HARARE – India has extended a $26 million line of credit to Zimbabwe earmarked for improving power generation in the southern African country.
Jeitendra Tripathi, the Indian ambassador to Zimbabwe, yesterday said his country has no plans to be a donor to Zimbabwe but a trade partner.
“Most of you might be aware of the line of credit the government of India is offering right now, which is $26 million to upgrade means of power generation in Zimbabwe,” he said at the India Zimbabwe Chamber of Commerce conference.
He said India was committed to the upgrading of Hwange Thermal Power Station and the Bulawayo Power Plant.
Zimbabwe has been experiencing massive power challenges with load shedding affecting domestic consumers and the few operating industries which are now relying on power generators.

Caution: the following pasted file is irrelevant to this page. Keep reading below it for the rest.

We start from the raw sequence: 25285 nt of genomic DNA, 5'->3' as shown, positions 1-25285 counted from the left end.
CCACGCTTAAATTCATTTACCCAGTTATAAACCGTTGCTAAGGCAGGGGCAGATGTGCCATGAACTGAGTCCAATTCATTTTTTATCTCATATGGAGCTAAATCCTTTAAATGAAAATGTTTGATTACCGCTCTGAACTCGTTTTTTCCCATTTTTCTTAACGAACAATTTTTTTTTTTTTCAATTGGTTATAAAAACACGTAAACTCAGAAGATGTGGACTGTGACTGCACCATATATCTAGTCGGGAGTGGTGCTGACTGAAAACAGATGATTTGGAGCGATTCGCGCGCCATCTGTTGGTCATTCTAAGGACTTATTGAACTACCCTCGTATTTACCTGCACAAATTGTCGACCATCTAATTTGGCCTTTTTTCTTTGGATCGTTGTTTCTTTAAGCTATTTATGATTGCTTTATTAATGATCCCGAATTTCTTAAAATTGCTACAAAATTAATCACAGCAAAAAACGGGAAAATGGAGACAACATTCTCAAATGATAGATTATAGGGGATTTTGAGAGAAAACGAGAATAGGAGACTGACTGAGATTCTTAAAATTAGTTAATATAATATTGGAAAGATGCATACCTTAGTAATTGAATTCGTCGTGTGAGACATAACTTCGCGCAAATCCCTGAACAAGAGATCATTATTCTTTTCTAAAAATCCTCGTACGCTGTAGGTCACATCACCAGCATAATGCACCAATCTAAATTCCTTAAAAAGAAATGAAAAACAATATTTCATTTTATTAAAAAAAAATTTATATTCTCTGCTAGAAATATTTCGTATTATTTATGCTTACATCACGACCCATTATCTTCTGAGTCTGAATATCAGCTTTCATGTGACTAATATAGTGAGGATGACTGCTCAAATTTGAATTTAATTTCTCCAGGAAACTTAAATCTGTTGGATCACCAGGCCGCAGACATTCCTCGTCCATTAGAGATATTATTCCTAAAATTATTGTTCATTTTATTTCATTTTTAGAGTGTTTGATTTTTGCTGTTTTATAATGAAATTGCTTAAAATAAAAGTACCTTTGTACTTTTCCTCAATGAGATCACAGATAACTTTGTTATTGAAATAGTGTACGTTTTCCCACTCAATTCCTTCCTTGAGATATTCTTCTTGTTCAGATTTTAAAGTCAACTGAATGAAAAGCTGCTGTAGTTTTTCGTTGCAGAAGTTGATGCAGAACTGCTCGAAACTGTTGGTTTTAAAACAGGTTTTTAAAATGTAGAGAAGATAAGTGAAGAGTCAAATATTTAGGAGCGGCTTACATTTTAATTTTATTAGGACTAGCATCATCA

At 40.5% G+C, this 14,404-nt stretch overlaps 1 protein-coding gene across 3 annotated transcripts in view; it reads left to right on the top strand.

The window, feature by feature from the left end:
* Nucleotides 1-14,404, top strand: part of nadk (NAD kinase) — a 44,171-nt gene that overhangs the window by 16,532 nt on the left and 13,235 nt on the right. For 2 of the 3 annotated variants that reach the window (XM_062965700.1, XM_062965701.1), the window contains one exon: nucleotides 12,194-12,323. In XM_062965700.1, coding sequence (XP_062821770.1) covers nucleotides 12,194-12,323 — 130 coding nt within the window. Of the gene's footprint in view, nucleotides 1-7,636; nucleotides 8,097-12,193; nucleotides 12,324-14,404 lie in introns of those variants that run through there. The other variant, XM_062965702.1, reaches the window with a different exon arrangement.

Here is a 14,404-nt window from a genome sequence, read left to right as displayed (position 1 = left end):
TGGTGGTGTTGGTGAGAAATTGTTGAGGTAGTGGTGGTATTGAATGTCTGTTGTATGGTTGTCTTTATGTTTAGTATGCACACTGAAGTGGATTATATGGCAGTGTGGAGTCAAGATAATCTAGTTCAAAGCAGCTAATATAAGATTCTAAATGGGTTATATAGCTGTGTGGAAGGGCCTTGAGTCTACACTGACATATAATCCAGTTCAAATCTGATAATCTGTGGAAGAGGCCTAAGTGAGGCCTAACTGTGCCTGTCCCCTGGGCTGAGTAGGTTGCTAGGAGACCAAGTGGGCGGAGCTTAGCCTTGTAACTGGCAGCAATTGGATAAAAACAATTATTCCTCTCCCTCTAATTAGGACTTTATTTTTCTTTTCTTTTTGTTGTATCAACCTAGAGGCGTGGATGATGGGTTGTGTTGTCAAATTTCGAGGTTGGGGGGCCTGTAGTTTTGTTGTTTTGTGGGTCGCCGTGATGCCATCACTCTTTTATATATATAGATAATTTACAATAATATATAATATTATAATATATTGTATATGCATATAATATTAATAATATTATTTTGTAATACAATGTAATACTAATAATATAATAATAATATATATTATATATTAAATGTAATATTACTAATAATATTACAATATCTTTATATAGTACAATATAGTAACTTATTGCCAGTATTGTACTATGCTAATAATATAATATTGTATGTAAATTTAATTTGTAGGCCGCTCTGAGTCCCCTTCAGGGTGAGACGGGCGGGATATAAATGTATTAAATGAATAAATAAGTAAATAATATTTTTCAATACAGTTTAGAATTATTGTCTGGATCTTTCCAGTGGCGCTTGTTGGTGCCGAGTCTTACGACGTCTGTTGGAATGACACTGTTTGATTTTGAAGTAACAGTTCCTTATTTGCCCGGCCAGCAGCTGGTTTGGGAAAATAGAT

The country, through the Zimbabwe Power Company is currently producing 1 200 megawatts (MW) against a projected energy demand of 2 200 MW per day.
Industry experts contend that if the power situation does not improve soon, industrial capacity will continue to deteriorate.
Tripathi said his country was also investing towards solar tower lights for high density areas, as Zimbabweans braces for four more years of power blackouts.
Normal electricity supplies are only expected in 2018 after the completion of the Kariba South Hydro-power station.
“We are also contributing in the construction of solar tower lights in high density areas in Harare, Bulawayo and Mutare,” Tripathi said.
Zimbabwe and India, through Essar Africa Holdings Limited, has also entered into a “definitive” agreement aimed at reviving the Ziscosteel (now NewZimSteel) plant and develop an iron ore beneficiation plant in the country.
Mike Bimha, minister of Industry and Commerce, said the revival of Ziscosteel was imminent.
“This is one of my ministry’s priorities and its revival is imminent,” he said.